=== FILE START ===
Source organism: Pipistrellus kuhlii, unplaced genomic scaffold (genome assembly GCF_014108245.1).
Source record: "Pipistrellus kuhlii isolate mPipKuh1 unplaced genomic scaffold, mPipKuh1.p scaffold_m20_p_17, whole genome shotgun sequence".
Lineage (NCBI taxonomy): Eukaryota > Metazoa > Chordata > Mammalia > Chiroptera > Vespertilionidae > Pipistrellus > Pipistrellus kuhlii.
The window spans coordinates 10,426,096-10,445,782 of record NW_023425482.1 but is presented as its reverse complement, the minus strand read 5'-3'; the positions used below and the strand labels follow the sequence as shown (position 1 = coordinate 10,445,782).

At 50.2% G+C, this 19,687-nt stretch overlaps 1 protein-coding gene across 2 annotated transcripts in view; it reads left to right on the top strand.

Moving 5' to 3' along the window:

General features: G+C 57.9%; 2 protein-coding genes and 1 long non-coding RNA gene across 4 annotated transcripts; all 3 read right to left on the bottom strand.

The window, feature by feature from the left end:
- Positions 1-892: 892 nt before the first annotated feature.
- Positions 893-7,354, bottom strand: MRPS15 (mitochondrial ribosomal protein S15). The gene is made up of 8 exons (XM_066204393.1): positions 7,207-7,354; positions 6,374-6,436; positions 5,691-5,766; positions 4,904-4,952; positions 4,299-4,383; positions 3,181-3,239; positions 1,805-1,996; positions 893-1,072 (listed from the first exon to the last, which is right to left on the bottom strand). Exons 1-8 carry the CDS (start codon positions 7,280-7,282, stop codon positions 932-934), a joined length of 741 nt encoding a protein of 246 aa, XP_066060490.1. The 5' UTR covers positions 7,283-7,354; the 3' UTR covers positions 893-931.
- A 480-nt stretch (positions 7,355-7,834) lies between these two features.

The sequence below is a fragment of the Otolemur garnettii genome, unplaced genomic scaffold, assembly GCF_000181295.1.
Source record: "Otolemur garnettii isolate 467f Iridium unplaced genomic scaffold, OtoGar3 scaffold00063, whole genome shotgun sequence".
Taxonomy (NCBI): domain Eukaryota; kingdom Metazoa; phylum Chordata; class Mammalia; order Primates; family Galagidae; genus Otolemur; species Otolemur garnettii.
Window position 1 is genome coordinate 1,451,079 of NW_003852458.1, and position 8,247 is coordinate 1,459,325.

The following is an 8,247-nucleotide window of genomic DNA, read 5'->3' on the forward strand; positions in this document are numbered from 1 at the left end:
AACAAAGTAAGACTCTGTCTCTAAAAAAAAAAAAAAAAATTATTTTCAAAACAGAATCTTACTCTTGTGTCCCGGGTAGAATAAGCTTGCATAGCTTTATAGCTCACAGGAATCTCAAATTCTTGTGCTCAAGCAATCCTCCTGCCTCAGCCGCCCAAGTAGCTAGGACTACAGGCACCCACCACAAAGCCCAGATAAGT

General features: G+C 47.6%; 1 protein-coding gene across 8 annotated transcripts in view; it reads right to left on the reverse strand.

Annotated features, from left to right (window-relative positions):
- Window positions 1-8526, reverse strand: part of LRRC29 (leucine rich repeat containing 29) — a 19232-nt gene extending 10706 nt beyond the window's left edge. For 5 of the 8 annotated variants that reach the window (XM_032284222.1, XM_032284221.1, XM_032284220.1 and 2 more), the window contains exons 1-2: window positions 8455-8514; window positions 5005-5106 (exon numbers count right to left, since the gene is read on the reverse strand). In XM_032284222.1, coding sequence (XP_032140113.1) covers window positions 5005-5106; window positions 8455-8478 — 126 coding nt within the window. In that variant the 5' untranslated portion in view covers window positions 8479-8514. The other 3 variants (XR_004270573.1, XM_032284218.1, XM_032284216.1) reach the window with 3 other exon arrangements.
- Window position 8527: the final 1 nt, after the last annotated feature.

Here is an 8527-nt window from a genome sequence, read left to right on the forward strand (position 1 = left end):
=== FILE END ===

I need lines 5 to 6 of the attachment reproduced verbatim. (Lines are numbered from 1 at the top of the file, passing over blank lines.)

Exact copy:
At 50.2% G+C, this 19,687-nt stretch overlaps 1 protein-coding gene across 2 annotated transcripts in view; it reads left to right on the top strand.

Moving 5' to 3' along the window: